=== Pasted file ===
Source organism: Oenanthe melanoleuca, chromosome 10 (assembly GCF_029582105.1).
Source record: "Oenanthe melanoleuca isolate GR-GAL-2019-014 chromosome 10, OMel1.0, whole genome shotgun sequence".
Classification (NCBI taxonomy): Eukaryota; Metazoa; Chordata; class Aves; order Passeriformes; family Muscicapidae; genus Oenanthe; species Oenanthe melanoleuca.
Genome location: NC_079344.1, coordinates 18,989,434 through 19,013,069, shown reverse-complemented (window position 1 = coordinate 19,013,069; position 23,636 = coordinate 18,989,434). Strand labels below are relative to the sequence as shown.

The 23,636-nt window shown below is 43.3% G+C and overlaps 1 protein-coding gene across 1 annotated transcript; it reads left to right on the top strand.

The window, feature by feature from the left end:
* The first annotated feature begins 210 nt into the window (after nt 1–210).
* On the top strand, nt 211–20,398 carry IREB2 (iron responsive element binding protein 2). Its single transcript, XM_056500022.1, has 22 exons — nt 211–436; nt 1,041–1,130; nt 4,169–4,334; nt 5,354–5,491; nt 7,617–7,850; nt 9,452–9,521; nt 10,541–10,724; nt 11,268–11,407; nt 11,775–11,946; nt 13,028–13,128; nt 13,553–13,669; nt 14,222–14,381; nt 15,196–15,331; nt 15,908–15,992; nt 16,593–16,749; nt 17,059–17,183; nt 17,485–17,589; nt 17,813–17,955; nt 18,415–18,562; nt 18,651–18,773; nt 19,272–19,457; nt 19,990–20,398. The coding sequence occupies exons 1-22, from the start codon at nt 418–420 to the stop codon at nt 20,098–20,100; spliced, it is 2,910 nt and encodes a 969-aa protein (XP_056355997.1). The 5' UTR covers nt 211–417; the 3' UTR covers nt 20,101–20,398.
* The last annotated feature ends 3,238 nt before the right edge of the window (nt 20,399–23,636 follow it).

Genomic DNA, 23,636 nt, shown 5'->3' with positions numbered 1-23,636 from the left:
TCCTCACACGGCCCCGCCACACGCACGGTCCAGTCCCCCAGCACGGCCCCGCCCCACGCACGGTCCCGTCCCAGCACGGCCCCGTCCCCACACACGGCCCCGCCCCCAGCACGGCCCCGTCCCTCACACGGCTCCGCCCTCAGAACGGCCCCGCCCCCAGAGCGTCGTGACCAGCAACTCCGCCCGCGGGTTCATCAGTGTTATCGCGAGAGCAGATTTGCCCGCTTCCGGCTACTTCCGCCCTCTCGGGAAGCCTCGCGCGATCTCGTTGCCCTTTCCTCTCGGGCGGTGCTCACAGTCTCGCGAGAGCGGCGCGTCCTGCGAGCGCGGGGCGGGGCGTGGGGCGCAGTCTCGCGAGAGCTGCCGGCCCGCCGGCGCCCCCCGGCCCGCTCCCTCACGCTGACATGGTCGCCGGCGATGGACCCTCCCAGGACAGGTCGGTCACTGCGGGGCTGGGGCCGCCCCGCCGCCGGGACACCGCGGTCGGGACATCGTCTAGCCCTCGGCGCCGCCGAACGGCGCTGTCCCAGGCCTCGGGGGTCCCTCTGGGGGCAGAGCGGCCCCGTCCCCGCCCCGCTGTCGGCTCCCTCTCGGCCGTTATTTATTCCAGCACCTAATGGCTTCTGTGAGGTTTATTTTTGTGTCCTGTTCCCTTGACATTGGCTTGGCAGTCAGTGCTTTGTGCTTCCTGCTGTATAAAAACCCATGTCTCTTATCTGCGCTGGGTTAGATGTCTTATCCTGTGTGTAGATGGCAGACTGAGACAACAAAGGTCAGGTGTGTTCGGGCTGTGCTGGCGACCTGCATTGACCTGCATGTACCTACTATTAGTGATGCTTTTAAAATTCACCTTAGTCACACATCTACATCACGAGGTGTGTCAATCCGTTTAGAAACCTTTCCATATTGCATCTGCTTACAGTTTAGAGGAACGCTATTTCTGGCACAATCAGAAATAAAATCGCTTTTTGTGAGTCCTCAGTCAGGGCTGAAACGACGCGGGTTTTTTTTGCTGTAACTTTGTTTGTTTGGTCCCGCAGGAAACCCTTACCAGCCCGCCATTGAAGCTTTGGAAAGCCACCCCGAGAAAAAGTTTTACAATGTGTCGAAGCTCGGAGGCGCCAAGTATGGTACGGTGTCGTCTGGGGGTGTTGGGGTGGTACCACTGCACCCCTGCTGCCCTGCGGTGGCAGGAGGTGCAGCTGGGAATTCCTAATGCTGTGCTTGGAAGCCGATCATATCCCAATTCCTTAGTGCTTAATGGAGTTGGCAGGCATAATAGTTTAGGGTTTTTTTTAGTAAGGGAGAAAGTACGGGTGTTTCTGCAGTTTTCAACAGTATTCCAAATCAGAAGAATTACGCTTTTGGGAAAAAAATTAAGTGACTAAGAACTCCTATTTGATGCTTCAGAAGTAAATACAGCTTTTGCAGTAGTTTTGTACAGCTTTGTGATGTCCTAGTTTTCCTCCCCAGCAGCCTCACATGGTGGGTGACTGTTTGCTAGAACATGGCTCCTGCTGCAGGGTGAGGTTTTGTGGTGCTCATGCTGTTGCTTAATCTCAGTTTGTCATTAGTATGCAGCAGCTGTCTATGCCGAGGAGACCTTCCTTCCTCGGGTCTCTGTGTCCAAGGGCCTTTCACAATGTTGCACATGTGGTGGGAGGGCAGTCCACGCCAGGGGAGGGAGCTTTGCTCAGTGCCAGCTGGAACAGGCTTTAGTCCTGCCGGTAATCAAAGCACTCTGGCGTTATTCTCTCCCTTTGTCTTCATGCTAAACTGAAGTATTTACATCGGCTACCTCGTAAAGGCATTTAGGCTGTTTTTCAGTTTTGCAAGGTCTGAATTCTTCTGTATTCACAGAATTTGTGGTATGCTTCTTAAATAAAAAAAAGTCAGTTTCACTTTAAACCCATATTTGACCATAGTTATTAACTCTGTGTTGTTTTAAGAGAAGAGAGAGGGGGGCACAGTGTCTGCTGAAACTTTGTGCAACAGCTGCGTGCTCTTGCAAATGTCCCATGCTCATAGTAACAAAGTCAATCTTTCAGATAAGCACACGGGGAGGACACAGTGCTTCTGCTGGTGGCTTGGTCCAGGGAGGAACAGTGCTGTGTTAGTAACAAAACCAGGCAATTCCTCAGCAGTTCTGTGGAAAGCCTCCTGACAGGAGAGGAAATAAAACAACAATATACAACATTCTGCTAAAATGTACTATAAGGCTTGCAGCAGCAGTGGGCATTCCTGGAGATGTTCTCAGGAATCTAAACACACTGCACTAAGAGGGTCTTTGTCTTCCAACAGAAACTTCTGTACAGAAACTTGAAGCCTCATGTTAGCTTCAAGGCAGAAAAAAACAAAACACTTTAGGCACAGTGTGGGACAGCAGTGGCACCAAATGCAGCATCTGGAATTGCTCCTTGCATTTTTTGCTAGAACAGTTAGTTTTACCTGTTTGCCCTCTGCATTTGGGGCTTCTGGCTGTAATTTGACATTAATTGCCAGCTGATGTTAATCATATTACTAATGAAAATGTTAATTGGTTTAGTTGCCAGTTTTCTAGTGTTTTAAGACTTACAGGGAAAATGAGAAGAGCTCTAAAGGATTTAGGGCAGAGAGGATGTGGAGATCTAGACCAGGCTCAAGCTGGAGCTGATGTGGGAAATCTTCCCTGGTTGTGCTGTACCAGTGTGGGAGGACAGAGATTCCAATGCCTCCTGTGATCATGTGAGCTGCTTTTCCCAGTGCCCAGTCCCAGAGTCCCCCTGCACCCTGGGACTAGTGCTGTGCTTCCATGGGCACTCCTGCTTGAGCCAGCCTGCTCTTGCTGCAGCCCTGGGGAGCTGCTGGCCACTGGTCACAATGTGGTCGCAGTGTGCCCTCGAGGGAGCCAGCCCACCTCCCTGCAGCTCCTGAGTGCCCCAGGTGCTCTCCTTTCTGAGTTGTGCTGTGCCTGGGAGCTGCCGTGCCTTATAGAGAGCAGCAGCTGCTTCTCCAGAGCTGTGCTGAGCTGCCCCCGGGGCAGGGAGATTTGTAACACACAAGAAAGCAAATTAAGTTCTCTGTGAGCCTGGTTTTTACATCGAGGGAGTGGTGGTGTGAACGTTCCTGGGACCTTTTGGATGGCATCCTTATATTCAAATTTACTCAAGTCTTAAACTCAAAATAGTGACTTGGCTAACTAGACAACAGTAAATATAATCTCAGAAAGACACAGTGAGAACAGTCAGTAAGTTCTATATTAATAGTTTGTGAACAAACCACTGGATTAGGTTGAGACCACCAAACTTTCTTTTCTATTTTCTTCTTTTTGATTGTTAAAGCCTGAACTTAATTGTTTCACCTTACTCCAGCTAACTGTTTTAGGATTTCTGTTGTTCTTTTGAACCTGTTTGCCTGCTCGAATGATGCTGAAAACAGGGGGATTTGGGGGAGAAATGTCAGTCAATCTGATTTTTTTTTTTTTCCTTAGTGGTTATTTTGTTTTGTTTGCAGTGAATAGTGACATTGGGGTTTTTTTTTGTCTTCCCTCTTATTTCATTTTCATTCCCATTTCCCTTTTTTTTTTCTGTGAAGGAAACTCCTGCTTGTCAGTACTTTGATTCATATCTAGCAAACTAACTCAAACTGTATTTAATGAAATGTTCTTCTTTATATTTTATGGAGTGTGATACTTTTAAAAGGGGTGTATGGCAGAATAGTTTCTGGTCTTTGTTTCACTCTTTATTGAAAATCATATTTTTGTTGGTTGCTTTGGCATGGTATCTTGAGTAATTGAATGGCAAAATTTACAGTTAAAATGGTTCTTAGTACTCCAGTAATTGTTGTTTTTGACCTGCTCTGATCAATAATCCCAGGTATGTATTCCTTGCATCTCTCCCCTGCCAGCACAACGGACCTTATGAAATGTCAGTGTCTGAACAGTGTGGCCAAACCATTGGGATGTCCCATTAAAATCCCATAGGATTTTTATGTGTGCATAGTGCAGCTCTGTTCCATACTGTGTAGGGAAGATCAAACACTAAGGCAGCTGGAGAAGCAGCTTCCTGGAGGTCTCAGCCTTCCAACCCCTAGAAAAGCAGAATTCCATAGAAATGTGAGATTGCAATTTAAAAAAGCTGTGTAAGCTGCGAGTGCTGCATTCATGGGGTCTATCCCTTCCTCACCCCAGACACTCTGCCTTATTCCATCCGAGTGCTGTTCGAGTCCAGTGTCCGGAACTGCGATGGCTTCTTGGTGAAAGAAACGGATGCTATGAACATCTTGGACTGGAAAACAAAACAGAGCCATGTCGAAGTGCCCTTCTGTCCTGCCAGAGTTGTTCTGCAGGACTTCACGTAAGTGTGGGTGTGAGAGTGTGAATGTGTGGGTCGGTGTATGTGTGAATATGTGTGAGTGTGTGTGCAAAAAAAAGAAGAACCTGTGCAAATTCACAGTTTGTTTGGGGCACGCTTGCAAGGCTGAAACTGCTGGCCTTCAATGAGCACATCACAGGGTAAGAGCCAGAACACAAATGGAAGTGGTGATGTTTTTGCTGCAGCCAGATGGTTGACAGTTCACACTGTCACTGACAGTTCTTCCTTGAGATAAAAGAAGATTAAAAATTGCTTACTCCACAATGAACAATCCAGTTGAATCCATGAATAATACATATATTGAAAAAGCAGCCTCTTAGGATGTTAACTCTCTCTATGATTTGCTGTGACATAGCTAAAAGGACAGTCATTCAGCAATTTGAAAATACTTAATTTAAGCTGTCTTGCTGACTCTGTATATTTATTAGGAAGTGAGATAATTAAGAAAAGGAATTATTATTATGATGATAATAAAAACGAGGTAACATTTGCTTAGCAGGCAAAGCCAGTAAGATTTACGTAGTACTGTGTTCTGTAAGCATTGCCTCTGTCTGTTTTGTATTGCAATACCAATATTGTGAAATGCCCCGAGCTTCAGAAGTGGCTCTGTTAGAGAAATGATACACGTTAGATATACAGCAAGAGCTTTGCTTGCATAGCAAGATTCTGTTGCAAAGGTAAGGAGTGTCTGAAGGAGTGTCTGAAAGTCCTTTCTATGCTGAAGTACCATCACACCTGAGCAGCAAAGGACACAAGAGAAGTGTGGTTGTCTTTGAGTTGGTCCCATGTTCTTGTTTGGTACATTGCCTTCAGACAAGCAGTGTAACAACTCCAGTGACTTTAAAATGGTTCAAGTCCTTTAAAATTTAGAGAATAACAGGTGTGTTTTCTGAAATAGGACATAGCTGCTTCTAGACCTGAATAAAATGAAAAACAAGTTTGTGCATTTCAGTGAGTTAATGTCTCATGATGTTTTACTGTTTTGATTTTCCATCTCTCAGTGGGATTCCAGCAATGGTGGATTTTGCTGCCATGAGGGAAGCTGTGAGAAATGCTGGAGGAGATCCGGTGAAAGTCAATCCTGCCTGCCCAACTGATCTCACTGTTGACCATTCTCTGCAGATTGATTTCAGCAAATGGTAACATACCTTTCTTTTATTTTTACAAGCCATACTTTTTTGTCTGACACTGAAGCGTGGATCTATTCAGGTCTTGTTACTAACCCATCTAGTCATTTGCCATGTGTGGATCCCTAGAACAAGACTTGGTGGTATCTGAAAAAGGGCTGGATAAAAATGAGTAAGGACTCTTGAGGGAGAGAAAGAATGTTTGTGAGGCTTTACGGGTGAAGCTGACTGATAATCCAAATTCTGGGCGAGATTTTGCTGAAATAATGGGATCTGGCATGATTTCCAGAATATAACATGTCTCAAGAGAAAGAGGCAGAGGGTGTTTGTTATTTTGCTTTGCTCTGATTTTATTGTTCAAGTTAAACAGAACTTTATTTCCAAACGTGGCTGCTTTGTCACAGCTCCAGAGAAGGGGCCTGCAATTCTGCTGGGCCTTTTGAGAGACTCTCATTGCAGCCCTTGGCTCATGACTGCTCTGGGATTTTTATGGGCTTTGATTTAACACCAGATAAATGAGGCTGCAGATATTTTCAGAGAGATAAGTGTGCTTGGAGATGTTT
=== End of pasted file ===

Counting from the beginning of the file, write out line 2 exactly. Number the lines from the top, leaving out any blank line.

Source record: "Oenanthe melanoleuca isolate GR-GAL-2019-014 chromosome 10, OMel1.0, whole genome shotgun sequence".